Inside there's a small bar area on the right-hand side primarily for ordering and standing, with the bar layout & gantry setup in a similar fashion to Teuchters in William St. with a brightly-lit, twinkling backdrop, lots of bottles of malts & liquors set behind, fridges full of interesting bottled beer and the cask & keg fonts lined up in front. On the left-hand side there are a few tables & a sofa (just the one I think), lots of whisky barrel ends & rugby paraphernalia on the bare walls (& ceiling) and then there are a lot more tables & benches in the nooks & crannies further into the building, with the furthest away having great views over Leith harbour and the 'pontoon' beer garden. There is also a more formal large restaurant across the courtyard which must be relatively new since it seemed to confuse a lot of people this afternoon.

On the taps today were Alechemy Citra Burst on keg and Inveralmond Ossian, Deuchers IPA, Taylor's Landlord, Fyne Ales Jarl, Highland Sneaky Wee Orkney Stout and Scottish Borders Flower of Scotland all on hand-pull, the latter beer re-named as Red Rose for trade south of the border, a nice marketing ploy. And the Flower of Scotland was just fine, a well-bodied citrusy Best Bitter. They cater for hungry people all day, with breakfasts from 10:30am, have a 'Mug Menu' for snacks and also a range of more standard pub food, but today I was happy to just go with a large mug of Beer Mac-n-Cheese, complete with smoky bacon bits.

I actually like both the Teuchters places a lot, they serve good food, have a great selection of beer and the staff know how to operate the bar (even when absolutely packed), but rather than feed my Fyne Ales Jarl habit, I decided I needed to head to my next destination. Instead of walking along the industrialised part of Leith waterfront I decided to head up the Water of Leith for a bit. It's far more tranquil than the main road, although the new residential & commercial developments are still present for some distance.

However there are a few interesting features, in particular I found a couple of inscriptions set into the pathway, including this one which seemed fairly apt in relation to our incredibly wet winter of 2013/14.

I eventually took a steep set of steps up to a small park/play area and then further onto the main thoroughfare of Ferry Road. Just off here, at South Fort Street, I hoped to find a beer at The Village, but although it seemed a decent enough place with lots of music & quiz nights forthcoming, the single hand-pull was unused and in fact 'broken' when I enquired about it - sigh...

This meant a walk all the way down North Fort Street until I reached the main road between Leith and Newhaven. Here I passed a couple of interesting places (The Annfield and the Famous Peacock Inn), but I decided I could wait until the Harbour Inn, (unsurprisingly) set directly across from the harbour and the old fishmarket at Newhaven.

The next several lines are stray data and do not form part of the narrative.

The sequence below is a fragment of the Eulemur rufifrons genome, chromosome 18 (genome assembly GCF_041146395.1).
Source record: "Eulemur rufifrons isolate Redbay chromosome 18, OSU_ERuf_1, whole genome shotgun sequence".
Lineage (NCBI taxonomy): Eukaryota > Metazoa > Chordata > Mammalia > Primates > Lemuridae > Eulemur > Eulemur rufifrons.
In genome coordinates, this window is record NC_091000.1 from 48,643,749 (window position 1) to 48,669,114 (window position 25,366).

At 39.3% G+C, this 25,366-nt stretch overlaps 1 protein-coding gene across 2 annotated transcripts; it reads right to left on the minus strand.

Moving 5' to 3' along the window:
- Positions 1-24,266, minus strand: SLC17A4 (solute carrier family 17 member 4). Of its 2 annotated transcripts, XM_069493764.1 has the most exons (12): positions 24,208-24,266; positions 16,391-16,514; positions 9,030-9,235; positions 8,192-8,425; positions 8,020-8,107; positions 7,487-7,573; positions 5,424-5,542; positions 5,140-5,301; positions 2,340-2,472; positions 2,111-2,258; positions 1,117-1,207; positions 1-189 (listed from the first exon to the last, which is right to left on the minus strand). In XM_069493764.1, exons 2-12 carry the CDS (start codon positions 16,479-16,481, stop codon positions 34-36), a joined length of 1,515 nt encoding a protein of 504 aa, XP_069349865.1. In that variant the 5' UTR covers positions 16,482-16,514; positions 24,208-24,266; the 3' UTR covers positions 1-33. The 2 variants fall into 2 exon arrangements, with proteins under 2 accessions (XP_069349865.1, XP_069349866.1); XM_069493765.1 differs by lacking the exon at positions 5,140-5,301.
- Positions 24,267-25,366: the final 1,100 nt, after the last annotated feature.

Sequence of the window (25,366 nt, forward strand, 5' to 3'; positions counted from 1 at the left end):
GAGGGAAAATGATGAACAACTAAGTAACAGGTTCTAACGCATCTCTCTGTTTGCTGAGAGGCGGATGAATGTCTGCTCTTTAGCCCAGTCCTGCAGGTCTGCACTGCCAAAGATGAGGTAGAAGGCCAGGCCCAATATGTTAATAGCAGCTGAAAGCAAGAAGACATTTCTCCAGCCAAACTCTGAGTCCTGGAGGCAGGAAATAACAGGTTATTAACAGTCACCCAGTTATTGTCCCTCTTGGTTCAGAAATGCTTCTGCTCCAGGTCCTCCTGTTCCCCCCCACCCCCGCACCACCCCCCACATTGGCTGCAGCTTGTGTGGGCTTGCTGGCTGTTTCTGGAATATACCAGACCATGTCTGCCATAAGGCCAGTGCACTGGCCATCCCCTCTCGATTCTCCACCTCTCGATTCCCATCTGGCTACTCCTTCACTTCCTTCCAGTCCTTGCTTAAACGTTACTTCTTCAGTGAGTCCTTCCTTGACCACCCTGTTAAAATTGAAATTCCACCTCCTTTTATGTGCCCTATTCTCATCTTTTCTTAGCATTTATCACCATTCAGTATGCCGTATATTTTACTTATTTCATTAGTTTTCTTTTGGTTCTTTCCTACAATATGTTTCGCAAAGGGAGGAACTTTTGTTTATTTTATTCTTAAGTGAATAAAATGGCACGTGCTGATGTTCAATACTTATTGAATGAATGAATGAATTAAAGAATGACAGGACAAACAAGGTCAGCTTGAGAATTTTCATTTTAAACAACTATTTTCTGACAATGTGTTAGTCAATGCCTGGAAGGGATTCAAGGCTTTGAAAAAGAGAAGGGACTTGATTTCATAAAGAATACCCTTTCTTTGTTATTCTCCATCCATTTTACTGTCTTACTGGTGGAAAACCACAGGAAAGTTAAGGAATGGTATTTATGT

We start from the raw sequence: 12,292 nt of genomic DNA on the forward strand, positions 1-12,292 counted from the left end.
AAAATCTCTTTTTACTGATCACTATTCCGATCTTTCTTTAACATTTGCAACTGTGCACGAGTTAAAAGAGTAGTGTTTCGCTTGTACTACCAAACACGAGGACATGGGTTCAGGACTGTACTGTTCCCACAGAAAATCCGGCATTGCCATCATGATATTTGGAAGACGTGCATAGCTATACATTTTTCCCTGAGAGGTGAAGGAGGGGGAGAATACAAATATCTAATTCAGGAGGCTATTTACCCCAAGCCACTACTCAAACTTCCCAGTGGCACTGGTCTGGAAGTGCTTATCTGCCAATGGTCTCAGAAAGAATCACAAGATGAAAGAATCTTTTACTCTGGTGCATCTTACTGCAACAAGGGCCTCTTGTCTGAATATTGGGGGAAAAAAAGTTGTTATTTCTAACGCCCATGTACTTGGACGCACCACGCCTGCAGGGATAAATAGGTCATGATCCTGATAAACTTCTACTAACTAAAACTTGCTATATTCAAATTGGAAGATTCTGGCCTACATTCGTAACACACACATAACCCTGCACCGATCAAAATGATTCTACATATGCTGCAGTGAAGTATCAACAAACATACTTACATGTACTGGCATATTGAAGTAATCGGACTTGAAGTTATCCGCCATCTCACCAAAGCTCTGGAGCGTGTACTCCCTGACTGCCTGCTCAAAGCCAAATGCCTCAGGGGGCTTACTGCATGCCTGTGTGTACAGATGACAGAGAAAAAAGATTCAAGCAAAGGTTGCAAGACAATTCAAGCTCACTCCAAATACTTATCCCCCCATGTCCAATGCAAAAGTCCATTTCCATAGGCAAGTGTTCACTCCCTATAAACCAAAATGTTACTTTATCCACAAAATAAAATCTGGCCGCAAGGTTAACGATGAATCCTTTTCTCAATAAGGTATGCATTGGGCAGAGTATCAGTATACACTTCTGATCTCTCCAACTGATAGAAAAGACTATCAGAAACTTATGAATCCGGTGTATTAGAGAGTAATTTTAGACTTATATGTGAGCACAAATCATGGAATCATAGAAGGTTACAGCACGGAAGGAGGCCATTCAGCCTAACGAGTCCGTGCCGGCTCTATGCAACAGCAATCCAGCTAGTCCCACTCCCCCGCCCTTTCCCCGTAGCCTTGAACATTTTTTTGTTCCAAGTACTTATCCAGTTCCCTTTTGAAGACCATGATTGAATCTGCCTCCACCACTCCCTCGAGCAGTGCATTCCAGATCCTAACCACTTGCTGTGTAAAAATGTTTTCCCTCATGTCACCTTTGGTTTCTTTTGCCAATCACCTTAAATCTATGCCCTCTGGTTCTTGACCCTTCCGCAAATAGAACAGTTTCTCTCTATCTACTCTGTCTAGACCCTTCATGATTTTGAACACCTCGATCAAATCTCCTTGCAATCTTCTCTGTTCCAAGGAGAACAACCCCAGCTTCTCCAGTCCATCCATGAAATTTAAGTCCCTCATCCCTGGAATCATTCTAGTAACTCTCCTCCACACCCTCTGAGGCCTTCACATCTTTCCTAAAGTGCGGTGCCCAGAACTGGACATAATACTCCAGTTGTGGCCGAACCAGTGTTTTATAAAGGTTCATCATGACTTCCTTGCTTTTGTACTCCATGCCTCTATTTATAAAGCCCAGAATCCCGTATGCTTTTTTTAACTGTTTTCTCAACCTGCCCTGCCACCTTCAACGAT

It was a pretty quiet place mid-afternoon but at the dark wood panelled bar there was Inveralmond Ossian alongside Belhaven IPA on hand-pull, as well some draught Fürstenberg (which is definitely becoming a more frequently seen sight).

The bar area is pretty small, has more dark wood and sanded floor-boards, with only 2 tables at the window and 3-4 bar stools, but there's a lounge/function room which seems to extend a fair distance into the rear of the building. I sat down at one of the tables with my Ossian and took in all the nautical bric-a-brac - sepia pictures of clippers & steamers, lighthouses, displays of knots, a couple of steering wheels and lots of coloured glass. In particular I liked all the maps and nautical charts on the ceiling and the olde-worlde atlas-type maps on the tables.

Across the road from the Harbour Inn the long, extensive buildings of the old fishmarket were initially turned into a massive Harry Ramsden's, but they are now (mostly) a Loch Fyne Seafood Bar and Restaurant. Whilst I was there a fishing boat had come in to land its catch and it's also good to see that Welch Fishmongers still operates out of the old museum building in the complex.

I headed further west, now exposed to a strong wind coming off the Forth, and bypassed the Starbank Inn (great views) since I wanted to make it to the sanctuary of the Old Chain Pier.

It used to be the ticket office for ships moored at the pier alongside, but the pier was wrecked in a storm and never rebuilt and the last time I was here the place was closed (with its reputation pretty well wrecked as well after years of mismanagement). However it has been completely refurbished and re-opened in May 2012 to some excellent reviews. I headed in through the main door and noted the 3 distinct sections - a mezzanine area at the left filled with seats and tables (which can also be hired out), a fairly narrow bar area with a ceiling covered with nautical charts (similar to the Harbour Inn), long hanging lights, lots of clocks, a couple of centrally located whisky barrel tables and more seats & tables at the large windows facing the Forth, and finally a large conservatory restaurant further through into the right-hand section of the building. At the bar I was really glad to see a good selection of beers on the hand-pulls, including Alechemy's Onyx, a strong Black IPA with a lot of dark chocolate, an almost stout-like body and a very piney, bitter finish - lovely, but lethal stuff indeed.

Also at the bar were lots of very tempting cakes & biscuits, bags of popcorn & crisps, a serious looking coffee/espresso machine and something called Amarri on a shiny keg font, which I thought was going to be some sort of Italian lager, but actually turned out to be a sparkling Prosecco wine - which just shows how much (read, little) I know about wine.

Even mid-afternoon the place was really busy; I managed to snag the last table sandwiched away at the side and there was a steady stream of meetings-and-greetings, with small children, babies in buggies (and their parents) in and out of the conservatory. The food here is now meant to be very good (with lots of fish specials) but one of the main attractions is the panoramic view out to the Forth and across to Fife - it must be great at sunset and even today the vista out to the huge Western Harbour development at Newhaven was impressive.

Struggling somewhat after my 6.5% pint of Onyx I headed back inland and up to the Canonmills area of Edinburgh where the BeerHive awaited. As usual there was a great selection of interesting beer available (I managed to get a lot of new Tryst & Alechemy bottles) but thankfully their fabled keggerator wasn't operating - I don't think I would have made it back to Waverley Station if it had been.

Return journey:-
  Train: Edinburgh Waverley to Glasgow Queen Street (every 15 minutes)